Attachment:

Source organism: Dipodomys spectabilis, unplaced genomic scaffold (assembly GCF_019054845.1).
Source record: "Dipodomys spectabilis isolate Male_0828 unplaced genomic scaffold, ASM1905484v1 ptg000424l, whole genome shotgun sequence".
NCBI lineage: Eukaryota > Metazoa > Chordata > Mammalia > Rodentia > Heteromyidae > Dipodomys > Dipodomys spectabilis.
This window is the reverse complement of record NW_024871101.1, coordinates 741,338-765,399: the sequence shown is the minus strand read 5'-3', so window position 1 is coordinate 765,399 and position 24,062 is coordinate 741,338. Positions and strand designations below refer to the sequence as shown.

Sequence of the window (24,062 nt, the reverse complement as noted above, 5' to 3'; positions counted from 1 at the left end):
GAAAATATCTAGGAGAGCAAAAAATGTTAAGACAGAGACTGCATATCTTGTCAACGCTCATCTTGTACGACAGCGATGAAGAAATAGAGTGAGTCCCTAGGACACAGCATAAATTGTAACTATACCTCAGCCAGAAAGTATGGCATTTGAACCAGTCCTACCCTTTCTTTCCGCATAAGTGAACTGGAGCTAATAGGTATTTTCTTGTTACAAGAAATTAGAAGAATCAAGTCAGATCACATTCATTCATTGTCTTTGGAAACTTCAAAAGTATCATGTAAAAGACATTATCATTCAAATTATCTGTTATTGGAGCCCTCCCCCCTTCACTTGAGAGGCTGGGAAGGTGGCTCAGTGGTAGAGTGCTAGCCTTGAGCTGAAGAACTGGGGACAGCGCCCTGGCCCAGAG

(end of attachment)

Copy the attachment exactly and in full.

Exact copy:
Source organism: Dipodomys spectabilis, unplaced genomic scaffold (assembly GCF_019054845.1).
Source record: "Dipodomys spectabilis isolate Male_0828 unplaced genomic scaffold, ASM1905484v1 ptg000424l, whole genome shotgun sequence".
NCBI lineage: Eukaryota > Metazoa > Chordata > Mammalia > Rodentia > Heteromyidae > Dipodomys > Dipodomys spectabilis.
This window is the reverse complement of record NW_024871101.1, coordinates 741,338-765,399: the sequence shown is the minus strand read 5'-3', so window position 1 is coordinate 765,399 and position 24,062 is coordinate 741,338. Positions and strand designations below refer to the sequence as shown.

Sequence of the window (24,062 nt, the reverse complement as noted above, 5' to 3'; positions counted from 1 at the left end):
GAAAATATCTAGGAGAGCAAAAAATGTTAAGACAGAGACTGCATATCTTGTCAACGCTCATCTTGTACGACAGCGATGAAGAAATAGAGTGAGTCCCTAGGACACAGCATAAATTGTAACTATACCTCAGCCAGAAAGTATGGCATTTGAACCAGTCCTACCCTTTCTTTCCGCATAAGTGAACTGGAGCTAATAGGTATTTTCTTGTTACAAGAAATTAGAAGAATCAAGTCAGATCACATTCATTCATTGTCTTTGGAAACTTCAAAAGTATCATGTAAAAGACATTATCATTCAAATTATCTGTTATTGGAGCCCTCCCCCCTTCACTTGAGAGGCTGGGAAGGTGGCTCAGTGGTAGAGTGCTAGCCTTGAGCTGAAGAACTGGGGACAGCGCCCTGGCCCAGAG